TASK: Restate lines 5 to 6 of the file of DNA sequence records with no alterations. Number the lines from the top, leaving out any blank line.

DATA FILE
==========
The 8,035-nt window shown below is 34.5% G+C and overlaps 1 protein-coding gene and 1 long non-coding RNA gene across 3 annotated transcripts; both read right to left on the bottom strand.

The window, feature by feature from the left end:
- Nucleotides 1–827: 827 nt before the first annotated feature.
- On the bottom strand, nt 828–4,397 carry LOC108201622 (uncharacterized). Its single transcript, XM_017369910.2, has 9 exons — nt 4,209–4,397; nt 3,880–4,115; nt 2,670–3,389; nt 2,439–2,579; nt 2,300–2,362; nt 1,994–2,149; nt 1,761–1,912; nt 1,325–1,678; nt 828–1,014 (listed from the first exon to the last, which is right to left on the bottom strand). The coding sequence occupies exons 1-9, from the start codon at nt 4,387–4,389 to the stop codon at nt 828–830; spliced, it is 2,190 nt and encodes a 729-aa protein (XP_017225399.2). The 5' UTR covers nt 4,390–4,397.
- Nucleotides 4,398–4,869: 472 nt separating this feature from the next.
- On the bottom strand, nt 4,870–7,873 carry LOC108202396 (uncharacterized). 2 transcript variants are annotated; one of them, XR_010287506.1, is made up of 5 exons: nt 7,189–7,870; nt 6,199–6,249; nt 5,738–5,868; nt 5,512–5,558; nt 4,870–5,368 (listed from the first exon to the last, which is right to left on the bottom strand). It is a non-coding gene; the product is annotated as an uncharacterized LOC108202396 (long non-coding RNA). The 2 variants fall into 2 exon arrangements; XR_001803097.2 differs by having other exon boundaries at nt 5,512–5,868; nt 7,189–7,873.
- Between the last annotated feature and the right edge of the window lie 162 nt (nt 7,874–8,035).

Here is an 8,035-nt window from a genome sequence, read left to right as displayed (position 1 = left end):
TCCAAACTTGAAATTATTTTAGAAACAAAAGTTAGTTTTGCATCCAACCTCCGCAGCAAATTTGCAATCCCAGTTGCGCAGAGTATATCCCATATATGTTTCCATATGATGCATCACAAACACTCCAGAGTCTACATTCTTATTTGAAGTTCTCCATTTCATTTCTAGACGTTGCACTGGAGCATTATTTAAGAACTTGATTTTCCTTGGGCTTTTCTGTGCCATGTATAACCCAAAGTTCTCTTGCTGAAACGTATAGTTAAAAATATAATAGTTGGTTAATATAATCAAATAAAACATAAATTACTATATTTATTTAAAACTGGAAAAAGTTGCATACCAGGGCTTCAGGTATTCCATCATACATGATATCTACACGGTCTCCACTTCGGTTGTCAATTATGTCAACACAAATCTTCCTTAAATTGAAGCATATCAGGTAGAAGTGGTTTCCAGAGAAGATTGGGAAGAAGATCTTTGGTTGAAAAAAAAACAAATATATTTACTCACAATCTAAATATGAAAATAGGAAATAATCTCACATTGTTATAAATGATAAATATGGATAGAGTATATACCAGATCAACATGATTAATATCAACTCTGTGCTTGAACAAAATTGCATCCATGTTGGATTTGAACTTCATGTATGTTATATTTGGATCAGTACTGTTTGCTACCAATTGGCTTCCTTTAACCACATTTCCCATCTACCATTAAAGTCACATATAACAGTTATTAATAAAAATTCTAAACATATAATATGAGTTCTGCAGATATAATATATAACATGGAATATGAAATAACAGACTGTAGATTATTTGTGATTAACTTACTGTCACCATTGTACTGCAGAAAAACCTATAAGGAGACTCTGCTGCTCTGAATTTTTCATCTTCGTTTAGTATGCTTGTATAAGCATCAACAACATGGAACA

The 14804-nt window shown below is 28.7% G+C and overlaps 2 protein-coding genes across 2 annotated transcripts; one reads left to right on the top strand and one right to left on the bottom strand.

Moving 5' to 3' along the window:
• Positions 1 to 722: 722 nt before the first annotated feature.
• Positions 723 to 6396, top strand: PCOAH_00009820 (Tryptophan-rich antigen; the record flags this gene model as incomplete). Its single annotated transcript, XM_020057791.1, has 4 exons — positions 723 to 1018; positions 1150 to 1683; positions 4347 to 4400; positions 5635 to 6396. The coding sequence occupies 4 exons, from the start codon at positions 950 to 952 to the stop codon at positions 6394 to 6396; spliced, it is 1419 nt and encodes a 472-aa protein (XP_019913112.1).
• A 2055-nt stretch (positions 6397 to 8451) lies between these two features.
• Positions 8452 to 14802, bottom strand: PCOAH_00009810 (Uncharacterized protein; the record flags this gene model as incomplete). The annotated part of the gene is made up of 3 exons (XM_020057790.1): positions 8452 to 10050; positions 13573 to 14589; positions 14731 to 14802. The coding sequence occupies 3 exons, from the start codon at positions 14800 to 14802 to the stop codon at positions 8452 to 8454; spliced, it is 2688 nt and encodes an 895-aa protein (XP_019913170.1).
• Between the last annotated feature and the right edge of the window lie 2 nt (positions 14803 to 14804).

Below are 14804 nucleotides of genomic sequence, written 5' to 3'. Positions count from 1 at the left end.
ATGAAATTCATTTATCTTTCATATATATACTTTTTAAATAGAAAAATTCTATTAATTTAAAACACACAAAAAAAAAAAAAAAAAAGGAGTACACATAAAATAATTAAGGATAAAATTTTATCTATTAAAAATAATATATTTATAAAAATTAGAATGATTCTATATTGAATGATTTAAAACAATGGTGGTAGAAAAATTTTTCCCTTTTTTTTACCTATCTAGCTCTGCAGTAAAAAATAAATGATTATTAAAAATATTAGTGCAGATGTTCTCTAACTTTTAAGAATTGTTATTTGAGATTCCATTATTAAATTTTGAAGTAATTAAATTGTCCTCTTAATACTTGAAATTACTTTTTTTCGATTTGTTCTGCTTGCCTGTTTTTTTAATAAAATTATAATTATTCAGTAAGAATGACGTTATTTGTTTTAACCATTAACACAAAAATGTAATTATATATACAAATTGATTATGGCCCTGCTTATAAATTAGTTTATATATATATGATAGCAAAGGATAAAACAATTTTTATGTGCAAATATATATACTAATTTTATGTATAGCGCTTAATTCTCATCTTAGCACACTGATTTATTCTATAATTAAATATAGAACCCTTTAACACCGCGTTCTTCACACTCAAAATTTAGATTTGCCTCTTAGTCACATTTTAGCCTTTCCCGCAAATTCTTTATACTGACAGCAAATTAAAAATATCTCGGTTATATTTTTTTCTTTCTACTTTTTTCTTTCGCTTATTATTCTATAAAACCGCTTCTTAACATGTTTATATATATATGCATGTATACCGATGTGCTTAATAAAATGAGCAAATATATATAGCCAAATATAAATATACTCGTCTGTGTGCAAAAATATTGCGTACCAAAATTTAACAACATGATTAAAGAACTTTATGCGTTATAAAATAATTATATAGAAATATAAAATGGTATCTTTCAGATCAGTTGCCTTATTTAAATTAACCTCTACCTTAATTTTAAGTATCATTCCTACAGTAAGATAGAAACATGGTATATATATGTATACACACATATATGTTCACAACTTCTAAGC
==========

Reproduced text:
- Nucleotides 4,398–4,869: 472 nt separating this feature from the next.
- On the bottom strand, nt 4,870–7,873 carry LOC108202396 (uncharacterized). 2 transcript variants are annotated; one of them, XR_010287506.1, is made up of 5 exons: nt 7,189–7,870; nt 6,199–6,249; nt 5,738–5,868; nt 5,512–5,558; nt 4,870–5,368 (listed from the first exon to the last, which is right to left on the bottom strand). It is a non-coding gene; the product is annotated as an uncharacterized LOC108202396 (long non-coding RNA). The 2 variants fall into 2 exon arrangements; XR_001803097.2 differs by having other exon boundaries at nt 5,512–5,868; nt 7,189–7,873.